Simultaneously assessing intended and unintended treatment effects of multiple treatment options: A pragmatic "matrix design"

Division of Pharmacoepidemiology and Pharmacoeconomics, Brigham and Women's Hospital and Harvard Medical School, Boston, MA, USA.
Pharmacoepidemiology and Drug Safety (Impact Factor: 2.94). 07/2011; 20(7):675-83. DOI: 10.1002/pds.2121
Source: PubMed


A key aspect of comparative effectiveness research is the assessment of competing treatment options and multiple outcomes rather than a single treatment option and a single benefit or harm. In this commentary, we describe a methodological framework that supports the simultaneous examination of a "matrix" of treatments and outcomes in non-randomized data.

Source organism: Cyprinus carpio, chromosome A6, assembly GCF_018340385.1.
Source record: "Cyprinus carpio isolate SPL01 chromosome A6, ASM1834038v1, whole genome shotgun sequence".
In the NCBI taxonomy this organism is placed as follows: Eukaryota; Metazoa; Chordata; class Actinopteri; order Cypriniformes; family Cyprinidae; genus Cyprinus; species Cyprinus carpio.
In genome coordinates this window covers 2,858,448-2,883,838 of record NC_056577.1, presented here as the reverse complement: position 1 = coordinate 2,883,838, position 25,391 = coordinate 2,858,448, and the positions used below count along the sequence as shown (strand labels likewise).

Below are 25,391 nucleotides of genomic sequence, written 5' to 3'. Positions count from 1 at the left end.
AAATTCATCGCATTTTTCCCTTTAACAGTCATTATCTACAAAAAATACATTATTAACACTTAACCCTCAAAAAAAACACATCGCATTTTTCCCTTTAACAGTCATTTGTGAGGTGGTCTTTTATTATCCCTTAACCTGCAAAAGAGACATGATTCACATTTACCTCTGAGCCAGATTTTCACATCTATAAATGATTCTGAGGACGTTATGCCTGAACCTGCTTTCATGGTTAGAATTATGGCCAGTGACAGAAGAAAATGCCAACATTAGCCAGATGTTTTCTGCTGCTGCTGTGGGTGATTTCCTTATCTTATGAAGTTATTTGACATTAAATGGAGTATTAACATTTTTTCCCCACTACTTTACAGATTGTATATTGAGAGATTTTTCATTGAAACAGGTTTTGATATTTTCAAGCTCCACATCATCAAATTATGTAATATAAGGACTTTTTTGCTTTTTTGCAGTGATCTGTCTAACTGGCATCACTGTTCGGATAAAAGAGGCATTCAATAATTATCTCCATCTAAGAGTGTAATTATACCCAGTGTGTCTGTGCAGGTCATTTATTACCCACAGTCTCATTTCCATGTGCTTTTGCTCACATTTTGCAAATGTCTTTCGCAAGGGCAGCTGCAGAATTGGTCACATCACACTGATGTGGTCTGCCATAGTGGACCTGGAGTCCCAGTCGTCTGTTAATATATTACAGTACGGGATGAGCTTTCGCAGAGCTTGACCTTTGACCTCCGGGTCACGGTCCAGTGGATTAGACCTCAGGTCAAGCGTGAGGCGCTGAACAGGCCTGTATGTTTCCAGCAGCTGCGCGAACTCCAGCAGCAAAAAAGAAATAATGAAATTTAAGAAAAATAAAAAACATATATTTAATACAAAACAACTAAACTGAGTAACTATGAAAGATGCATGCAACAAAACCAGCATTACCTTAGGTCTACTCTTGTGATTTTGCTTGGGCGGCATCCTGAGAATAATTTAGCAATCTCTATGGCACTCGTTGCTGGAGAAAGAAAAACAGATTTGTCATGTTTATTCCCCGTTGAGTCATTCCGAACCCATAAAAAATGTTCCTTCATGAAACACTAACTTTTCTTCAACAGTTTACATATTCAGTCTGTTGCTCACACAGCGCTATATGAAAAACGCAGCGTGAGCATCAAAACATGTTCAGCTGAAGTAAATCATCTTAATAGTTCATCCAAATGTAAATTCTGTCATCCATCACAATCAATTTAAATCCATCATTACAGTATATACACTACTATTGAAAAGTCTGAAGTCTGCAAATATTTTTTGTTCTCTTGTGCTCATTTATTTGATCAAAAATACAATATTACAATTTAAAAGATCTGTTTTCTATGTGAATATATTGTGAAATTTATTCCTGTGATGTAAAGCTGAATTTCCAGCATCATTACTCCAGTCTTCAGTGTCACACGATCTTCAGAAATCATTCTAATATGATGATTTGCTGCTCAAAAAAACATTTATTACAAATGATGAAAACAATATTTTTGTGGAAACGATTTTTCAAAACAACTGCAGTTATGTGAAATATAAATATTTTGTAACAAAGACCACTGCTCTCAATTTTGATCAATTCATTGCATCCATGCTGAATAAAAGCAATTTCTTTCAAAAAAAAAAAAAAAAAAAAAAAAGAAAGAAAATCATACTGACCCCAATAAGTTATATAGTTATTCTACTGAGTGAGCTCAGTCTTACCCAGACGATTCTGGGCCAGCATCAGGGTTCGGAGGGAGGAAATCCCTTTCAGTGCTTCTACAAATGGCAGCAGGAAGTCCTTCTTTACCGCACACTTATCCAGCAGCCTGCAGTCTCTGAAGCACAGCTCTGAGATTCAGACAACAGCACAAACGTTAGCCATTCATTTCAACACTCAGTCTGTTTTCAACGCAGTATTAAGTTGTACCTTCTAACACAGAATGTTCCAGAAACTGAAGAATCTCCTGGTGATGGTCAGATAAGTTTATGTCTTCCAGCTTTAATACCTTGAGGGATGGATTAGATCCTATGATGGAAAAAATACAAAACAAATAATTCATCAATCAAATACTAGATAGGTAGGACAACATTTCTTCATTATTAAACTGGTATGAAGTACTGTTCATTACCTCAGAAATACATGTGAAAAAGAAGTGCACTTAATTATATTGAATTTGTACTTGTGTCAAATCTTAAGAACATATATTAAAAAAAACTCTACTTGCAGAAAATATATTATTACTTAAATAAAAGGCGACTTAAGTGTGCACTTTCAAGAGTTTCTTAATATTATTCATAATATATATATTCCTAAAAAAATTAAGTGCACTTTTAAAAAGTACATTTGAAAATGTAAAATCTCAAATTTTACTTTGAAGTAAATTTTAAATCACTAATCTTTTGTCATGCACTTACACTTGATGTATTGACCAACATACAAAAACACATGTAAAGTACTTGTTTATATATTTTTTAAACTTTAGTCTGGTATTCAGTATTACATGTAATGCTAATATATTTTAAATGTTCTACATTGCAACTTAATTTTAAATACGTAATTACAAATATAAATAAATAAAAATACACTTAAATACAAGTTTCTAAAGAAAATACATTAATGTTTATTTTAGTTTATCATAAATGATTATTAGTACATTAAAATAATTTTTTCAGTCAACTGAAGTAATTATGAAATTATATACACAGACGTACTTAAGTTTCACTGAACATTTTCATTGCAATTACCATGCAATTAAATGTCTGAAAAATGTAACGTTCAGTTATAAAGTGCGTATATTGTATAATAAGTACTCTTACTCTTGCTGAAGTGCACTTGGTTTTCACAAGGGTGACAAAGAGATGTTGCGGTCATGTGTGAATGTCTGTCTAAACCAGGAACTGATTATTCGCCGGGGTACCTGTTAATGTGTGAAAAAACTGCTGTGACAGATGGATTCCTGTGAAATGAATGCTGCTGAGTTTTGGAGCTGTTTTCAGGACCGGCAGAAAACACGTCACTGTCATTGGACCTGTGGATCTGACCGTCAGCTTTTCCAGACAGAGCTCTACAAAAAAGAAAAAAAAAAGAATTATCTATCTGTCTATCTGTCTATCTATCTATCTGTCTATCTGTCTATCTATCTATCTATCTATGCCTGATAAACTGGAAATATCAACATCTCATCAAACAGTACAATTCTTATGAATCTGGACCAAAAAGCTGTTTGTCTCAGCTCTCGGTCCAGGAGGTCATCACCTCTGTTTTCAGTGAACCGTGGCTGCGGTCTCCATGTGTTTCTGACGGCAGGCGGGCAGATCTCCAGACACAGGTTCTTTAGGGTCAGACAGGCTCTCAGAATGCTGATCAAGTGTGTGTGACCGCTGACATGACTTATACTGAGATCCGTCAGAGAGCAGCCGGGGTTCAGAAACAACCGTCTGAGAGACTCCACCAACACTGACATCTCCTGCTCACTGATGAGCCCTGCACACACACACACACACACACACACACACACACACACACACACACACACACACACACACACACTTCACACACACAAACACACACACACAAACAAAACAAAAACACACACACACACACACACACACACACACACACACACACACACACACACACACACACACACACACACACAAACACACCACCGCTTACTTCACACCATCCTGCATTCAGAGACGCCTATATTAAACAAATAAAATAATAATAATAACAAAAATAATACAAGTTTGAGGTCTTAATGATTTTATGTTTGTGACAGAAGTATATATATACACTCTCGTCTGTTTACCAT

We outline the methodological challenges to a matrix-type study (matrix design). We consider propensity score matching with multiple treatment groups, statistical analysis, and choice of association measure when evaluating multiple outcomes. We also discuss multiple testing, use of high-dimensional propensity scores for covariate balancing in light of multiple outcomes, and suitability of available software.
The matrix design study methods facilitate examination of the comparative benefits and harms of competing treatment choices, and also provides the input required for calculating the numbers needed to treat and for a broader benefit/harm assessment that weighs endpoints of varying severity.

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